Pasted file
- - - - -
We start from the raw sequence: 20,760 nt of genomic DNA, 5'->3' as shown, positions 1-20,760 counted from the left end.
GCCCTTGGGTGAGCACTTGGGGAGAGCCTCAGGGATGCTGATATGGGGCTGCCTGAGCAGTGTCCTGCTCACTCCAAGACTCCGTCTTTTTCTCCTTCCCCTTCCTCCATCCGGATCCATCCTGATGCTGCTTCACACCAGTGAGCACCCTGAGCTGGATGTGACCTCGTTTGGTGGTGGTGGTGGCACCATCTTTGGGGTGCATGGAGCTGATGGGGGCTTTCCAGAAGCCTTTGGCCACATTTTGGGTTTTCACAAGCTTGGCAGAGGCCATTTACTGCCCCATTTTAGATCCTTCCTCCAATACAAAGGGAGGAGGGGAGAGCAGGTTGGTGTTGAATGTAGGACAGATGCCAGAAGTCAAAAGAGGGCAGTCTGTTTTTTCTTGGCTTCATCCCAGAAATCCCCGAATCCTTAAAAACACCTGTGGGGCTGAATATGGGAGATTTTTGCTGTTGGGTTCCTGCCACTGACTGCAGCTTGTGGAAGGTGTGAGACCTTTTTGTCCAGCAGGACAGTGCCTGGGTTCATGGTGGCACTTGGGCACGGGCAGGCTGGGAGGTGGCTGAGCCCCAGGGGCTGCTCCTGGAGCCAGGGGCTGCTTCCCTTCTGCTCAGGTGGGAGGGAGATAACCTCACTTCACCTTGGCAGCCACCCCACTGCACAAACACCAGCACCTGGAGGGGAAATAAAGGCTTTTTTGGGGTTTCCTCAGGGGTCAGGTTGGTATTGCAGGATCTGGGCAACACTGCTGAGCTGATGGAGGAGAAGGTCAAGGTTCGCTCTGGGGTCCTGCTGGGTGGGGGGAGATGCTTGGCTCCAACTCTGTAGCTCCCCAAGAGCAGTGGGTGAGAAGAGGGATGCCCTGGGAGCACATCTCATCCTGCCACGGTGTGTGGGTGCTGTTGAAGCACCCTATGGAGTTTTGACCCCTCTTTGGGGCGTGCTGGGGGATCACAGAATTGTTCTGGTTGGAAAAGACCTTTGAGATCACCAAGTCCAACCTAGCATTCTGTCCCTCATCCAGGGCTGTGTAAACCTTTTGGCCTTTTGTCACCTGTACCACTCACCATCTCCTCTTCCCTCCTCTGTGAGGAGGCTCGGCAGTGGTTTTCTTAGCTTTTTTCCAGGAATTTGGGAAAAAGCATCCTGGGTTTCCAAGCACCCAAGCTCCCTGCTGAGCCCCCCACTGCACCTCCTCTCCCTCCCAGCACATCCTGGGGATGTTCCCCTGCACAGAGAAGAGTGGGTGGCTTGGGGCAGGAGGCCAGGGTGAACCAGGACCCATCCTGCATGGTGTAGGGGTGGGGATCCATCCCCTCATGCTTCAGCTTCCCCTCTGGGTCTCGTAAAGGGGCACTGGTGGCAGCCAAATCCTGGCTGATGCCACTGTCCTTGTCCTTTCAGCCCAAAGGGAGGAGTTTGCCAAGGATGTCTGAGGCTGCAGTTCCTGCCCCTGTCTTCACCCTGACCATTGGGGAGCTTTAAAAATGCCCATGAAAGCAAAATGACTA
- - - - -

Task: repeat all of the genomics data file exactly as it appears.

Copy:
We start from the raw sequence: 20,760 nt of genomic DNA, 5'->3' as shown, positions 1-20,760 counted from the left end.
GCCCTTGGGTGAGCACTTGGGGAGAGCCTCAGGGATGCTGATATGGGGCTGCCTGAGCAGTGTCCTGCTCACTCCAAGACTCCGTCTTTTTCTCCTTCCCCTTCCTCCATCCGGATCCATCCTGATGCTGCTTCACACCAGTGAGCACCCTGAGCTGGATGTGACCTCGTTTGGTGGTGGTGGTGGCACCATCTTTGGGGTGCATGGAGCTGATGGGGGCTTTCCAGAAGCCTTTGGCCACATTTTGGGTTTTCACAAGCTTGGCAGAGGCCATTTACTGCCCCATTTTAGATCCTTCCTCCAATACAAAGGGAGGAGGGGAGAGCAGGTTGGTGTTGAATGTAGGACAGATGCCAGAAGTCAAAAGAGGGCAGTCTGTTTTTTCTTGGCTTCATCCCAGAAATCCCCGAATCCTTAAAAACACCTGTGGGGCTGAATATGGGAGATTTTTGCTGTTGGGTTCCTGCCACTGACTGCAGCTTGTGGAAGGTGTGAGACCTTTTTGTCCAGCAGGACAGTGCCTGGGTTCATGGTGGCACTTGGGCACGGGCAGGCTGGGAGGTGGCTGAGCCCCAGGGGCTGCTCCTGGAGCCAGGGGCTGCTTCCCTTCTGCTCAGGTGGGAGGGAGATAACCTCACTTCACCTTGGCAGCCACCCCACTGCACAAACACCAGCACCTGGAGGGGAAATAAAGGCTTTTTTGGGGTTTCCTCAGGGGTCAGGTTGGTATTGCAGGATCTGGGCAACACTGCTGAGCTGATGGAGGAGAAGGTCAAGGTTCGCTCTGGGGTCCTGCTGGGTGGGGGGAGATGCTTGGCTCCAACTCTGTAGCTCCCCAAGAGCAGTGGGTGAGAAGAGGGATGCCCTGGGAGCACATCTCATCCTGCCACGGTGTGTGGGTGCTGTTGAAGCACCCTATGGAGTTTTGACCCCTCTTTGGGGCGTGCTGGGGGATCACAGAATTGTTCTGGTTGGAAAAGACCTTTGAGATCACCAAGTCCAACCTAGCATTCTGTCCCTCATCCAGGGCTGTGTAAACCTTTTGGCCTTTTGTCACCTGTACCACTCACCATCTCCTCTTCCCTCCTCTGTGAGGAGGCTCGGCAGTGGTTTTCTTAGCTTTTTTCCAGGAATTTGGGAAAAAGCATCCTGGGTTTCCAAGCACCCAAGCTCCCTGCTGAGCCCCCCACTGCACCTCCTCTCCCTCCCAGCACATCCTGGGGATGTTCCCCTGCACAGAGAAGAGTGGGTGGCTTGGGGCAGGAGGCCAGGGTGAACCAGGACCCATCCTGCATGGTGTAGGGGTGGGGATCCATCCCCTCATGCTTCAGCTTCCCCTCTGGGTCTCGTAAAGGGGCACTGGTGGCAGCCAAATCCTGGCTGATGCCACTGTCCTTGTCCTTTCAGCCCAAAGGGAGGAGTTTGCCAAGGATGTCTGAGGCTGCAGTTCCTGCCCCTGTCTTCACCCTGACCATTGGGGAGCTTTAAAAATGCCCATGAAAGCAAAATGACTA